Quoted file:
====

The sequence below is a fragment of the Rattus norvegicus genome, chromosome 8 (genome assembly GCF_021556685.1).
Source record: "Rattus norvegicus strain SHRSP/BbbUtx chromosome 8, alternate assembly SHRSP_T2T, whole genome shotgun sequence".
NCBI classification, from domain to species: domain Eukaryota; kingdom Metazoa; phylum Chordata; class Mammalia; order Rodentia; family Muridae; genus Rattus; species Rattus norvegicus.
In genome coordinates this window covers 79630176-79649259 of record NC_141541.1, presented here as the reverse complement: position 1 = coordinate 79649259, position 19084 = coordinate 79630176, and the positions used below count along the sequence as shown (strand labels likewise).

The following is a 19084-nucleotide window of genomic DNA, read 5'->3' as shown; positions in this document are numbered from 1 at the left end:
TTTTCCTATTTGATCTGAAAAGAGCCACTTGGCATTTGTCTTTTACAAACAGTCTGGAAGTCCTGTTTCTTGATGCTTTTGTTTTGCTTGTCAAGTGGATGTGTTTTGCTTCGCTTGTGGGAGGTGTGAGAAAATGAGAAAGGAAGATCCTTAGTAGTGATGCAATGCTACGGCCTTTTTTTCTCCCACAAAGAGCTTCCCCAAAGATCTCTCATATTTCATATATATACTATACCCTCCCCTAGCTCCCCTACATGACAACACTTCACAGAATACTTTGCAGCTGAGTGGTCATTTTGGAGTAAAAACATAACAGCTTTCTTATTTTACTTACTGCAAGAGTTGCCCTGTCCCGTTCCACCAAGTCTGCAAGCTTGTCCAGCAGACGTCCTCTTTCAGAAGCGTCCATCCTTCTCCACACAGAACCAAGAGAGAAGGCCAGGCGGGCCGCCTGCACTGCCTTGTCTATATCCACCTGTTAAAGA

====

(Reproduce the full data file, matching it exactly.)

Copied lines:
The sequence below is a fragment of the Rattus norvegicus genome, chromosome 8 (genome assembly GCF_021556685.1).
Source record: "Rattus norvegicus strain SHRSP/BbbUtx chromosome 8, alternate assembly SHRSP_T2T, whole genome shotgun sequence".
NCBI classification, from domain to species: domain Eukaryota; kingdom Metazoa; phylum Chordata; class Mammalia; order Rodentia; family Muridae; genus Rattus; species Rattus norvegicus.
In genome coordinates this window covers 79630176-79649259 of record NC_141541.1, presented here as the reverse complement: position 1 = coordinate 79649259, position 19084 = coordinate 79630176, and the positions used below count along the sequence as shown (strand labels likewise).

The following is a 19084-nucleotide window of genomic DNA, read 5'->3' as shown; positions in this document are numbered from 1 at the left end:
TTTTCCTATTTGATCTGAAAAGAGCCACTTGGCATTTGTCTTTTACAAACAGTCTGGAAGTCCTGTTTCTTGATGCTTTTGTTTTGCTTGTCAAGTGGATGTGTTTTGCTTCGCTTGTGGGAGGTGTGAGAAAATGAGAAAGGAAGATCCTTAGTAGTGATGCAATGCTACGGCCTTTTTTTCTCCCACAAAGAGCTTCCCCAAAGATCTCTCATATTTCATATATATACTATACCCTCCCCTAGCTCCCCTACATGACAACACTTCACAGAATACTTTGCAGCTGAGTGGTCATTTTGGAGTAAAAACATAACAGCTTTCTTATTTTACTTACTGCAAGAGTTGCCCTGTCCCGTTCCACCAAGTCTGCAAGCTTGTCCAGCAGACGTCCTCTTTCAGAAGCGTCCATCCTTCTCCACACAGAACCAAGAGAGAAGGCCAGGCGGGCCGCCTGCACTGCCTTGTCTATATCCACCTGTTAAAGA